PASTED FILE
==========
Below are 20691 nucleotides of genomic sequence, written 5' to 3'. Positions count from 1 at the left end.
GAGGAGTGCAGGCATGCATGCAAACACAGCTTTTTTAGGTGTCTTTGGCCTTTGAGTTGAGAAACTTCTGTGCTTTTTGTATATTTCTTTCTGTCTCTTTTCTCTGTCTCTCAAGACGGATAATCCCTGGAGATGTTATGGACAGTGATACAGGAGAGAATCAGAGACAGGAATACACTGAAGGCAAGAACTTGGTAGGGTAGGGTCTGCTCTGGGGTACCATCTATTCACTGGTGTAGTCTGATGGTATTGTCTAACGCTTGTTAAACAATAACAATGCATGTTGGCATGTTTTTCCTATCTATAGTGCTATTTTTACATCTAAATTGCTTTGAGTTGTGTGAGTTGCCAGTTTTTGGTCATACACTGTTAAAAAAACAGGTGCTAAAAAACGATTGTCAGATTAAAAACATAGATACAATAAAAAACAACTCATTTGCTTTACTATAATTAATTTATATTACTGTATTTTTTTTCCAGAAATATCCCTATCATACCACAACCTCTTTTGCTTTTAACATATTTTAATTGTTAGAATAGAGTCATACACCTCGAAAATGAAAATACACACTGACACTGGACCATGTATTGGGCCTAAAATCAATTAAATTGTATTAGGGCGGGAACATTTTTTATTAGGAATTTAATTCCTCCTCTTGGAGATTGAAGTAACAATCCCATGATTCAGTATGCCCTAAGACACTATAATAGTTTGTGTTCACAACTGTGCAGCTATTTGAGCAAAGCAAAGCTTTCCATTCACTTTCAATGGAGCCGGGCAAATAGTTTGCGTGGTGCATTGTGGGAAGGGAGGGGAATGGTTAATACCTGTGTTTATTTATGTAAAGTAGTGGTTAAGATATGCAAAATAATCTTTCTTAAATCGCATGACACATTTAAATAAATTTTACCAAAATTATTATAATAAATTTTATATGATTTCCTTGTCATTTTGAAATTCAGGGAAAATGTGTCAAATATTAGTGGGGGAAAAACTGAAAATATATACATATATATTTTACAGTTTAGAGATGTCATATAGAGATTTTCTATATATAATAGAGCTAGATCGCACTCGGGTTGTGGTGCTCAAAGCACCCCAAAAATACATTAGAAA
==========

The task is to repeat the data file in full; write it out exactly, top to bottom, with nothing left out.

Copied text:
Below are 20691 nucleotides of genomic sequence, written 5' to 3'. Positions count from 1 at the left end.
GAGGAGTGCAGGCATGCATGCAAACACAGCTTTTTTAGGTGTCTTTGGCCTTTGAGTTGAGAAACTTCTGTGCTTTTTGTATATTTCTTTCTGTCTCTTTTCTCTGTCTCTCAAGACGGATAATCCCTGGAGATGTTATGGACAGTGATACAGGAGAGAATCAGAGACAGGAATACACTGAAGGCAAGAACTTGGTAGGGTAGGGTCTGCTCTGGGGTACCATCTATTCACTGGTGTAGTCTGATGGTATTGTCTAACGCTTGTTAAACAATAACAATGCATGTTGGCATGTTTTTCCTATCTATAGTGCTATTTTTACATCTAAATTGCTTTGAGTTGTGTGAGTTGCCAGTTTTTGGTCATACACTGTTAAAAAAACAGGTGCTAAAAAACGATTGTCAGATTAAAAACATAGATACAATAAAAAACAACTCATTTGCTTTACTATAATTAATTTATATTACTGTATTTTTTTTCCAGAAATATCCCTATCATACCACAACCTCTTTTGCTTTTAACATATTTTAATTGTTAGAATAGAGTCATACACCTCGAAAATGAAAATACACACTGACACTGGACCATGTATTGGGCCTAAAATCAATTAAATTGTATTAGGGCGGGAACATTTTTTATTAGGAATTTAATTCCTCCTCTTGGAGATTGAAGTAACAATCCCATGATTCAGTATGCCCTAAGACACTATAATAGTTTGTGTTCACAACTGTGCAGCTATTTGAGCAAAGCAAAGCTTTCCATTCACTTTCAATGGAGCCGGGCAAATAGTTTGCGTGGTGCATTGTGGGAAGGGAGGGGAATGGTTAATACCTGTGTTTATTTATGTAAAGTAGTGGTTAAGATATGCAAAATAATCTTTCTTAAATCGCATGACACATTTAAATAAATTTTACCAAAATTATTATAATAAATTTTATATGATTTCCTTGTCATTTTGAAATTCAGGGAAAATGTGTCAAATATTAGTGGGGGAAAAACTGAAAATATATACATATATATTTTACAGTTTAGAGATGTCATATAGAGATTTTCTATATATAATAGAGCTAGATCGCACTCGGGTTGTGGTGCTCAAAGCACCCCAAAAATACATTAGAAA